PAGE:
Why a Game Designer Will Never Steal Your Idea
I'm coming down on students and novices of all standings pretty hard here, largely because I answer the same concern in Q&A sessions with students over and over again. The verse goes something like this:
"I have this great idea. It's brilliant and will sell millions of copies. I want to sell it to a game studio, or, failing that, I want a publisher to pay for its development. How do I pitch it to a publisher or a developer, and once I do, how do I make sure they don't just steal my idea?"
In every single group of students I've spoken to - and because I care about them, there are a lot - someone tells a version of this story and asks this question. About 70 percent of the time it's the first question to come from the group.
So for the students reading this now, and for every other hopeful game developer who has thought the same thing but hasn't voiced it, I want to make you a promise:
No one will ever steal your game idea. Ever.
If you've stuck with me this far, you already know that game ideas are usually worth less than the paper they're written on. Even experienced studios with veteran developers and piles of shipped titles under their belts have a hell of a time selling a game idea based on a pitch. And if they can't do it, you can't do it either.
So we get it, right? Game ideas aren't commodities. You don't need to worry about your idea being stolen, because even if someone did steal your idea, they'd still have to sell, build, tune and ship it, at which point it would be a completely different idea arrived upon through the development process than where they began.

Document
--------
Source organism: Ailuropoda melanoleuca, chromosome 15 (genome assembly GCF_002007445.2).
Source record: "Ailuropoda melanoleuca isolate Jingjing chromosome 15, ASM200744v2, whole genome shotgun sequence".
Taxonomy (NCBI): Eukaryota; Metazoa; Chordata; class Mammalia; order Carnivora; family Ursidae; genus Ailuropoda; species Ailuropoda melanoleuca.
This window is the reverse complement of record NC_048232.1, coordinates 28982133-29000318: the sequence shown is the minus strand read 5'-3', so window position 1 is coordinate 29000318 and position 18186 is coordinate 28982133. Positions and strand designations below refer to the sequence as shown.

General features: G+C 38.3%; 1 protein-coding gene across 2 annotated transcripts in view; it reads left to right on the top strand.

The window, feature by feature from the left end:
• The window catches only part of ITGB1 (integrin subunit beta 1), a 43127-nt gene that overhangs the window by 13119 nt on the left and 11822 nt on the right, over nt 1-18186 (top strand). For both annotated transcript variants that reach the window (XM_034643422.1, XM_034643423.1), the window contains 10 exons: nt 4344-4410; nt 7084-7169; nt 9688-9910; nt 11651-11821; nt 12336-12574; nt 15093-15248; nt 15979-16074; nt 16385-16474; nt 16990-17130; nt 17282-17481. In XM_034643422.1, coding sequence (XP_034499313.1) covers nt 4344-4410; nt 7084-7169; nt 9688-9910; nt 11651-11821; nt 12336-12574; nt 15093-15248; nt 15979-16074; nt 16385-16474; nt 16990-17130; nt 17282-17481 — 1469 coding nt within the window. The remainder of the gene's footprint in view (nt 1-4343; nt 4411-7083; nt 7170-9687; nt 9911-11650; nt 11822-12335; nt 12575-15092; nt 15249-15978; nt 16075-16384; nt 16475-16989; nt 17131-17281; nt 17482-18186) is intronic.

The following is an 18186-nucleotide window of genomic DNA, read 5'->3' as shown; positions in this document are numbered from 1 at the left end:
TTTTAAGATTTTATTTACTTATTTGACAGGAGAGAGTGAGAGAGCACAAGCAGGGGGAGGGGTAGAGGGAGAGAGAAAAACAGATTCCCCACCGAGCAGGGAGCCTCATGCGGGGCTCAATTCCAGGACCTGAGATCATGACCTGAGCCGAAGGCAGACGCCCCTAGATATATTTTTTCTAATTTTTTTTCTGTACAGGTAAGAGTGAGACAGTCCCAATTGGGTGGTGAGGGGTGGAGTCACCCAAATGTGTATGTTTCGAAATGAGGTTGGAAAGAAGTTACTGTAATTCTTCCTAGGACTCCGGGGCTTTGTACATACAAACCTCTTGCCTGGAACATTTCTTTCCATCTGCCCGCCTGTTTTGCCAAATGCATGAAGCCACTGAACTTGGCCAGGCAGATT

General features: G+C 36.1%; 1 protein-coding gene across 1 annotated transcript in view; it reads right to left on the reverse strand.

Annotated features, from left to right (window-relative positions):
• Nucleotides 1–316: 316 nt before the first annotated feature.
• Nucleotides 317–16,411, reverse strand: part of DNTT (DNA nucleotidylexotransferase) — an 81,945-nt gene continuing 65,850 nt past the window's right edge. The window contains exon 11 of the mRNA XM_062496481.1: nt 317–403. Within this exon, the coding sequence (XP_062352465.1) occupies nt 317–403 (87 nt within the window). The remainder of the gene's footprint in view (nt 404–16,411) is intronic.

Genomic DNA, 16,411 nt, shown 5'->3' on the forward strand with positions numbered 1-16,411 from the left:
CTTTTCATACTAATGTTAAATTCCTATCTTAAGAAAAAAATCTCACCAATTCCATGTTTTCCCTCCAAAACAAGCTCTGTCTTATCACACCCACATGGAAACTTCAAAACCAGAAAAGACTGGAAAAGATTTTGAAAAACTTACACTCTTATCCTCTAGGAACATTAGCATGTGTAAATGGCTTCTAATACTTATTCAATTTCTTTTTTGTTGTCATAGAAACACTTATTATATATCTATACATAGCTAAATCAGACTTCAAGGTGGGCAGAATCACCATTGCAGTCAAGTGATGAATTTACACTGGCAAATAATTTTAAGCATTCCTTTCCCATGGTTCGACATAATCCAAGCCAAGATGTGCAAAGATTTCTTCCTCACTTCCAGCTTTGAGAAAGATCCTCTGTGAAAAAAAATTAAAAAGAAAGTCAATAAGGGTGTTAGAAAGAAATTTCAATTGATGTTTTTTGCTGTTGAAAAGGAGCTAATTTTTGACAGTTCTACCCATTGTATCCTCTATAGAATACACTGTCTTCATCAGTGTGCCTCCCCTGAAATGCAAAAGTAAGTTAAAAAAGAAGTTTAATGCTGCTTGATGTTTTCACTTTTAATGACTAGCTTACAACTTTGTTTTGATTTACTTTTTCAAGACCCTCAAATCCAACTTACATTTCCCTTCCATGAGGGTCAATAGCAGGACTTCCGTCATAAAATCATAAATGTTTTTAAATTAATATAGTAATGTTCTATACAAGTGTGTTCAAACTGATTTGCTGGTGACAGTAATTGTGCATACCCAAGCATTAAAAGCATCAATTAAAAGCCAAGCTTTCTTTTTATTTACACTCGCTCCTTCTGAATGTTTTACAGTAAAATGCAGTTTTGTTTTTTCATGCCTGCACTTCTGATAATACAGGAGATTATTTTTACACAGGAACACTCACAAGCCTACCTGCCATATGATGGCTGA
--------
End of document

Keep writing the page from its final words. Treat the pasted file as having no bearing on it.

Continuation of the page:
But if you still aren't convinced, the other reason no one will ever steal your game idea is that no one really wants to work on any game except his or her own.
Among the thousands of professional game developers I have met over the last 10 years, I have yet to meet one who did not have a pet idea he hoped to execute someday. It's one of my favorite questions to ask of new colleagues and old friends alike: If I handed you two million dollars for a project, what game would you make?
For every fledgling idea your non-game-developer head can conjure up, a professional game developer probably has 20. Game designers usually have more. I asked my boss, Greg Johnson - creator of ToeJam & Earl and several other award-winning games - how many game pitches he had stored in his filing cabinet and in his head. These are actual fleshed-out game designs from a guy with nearly 30 years of experience and an endless passion for making games. "Probably close to a hundred," he said. I've seen the filing cabinet, and I believe it.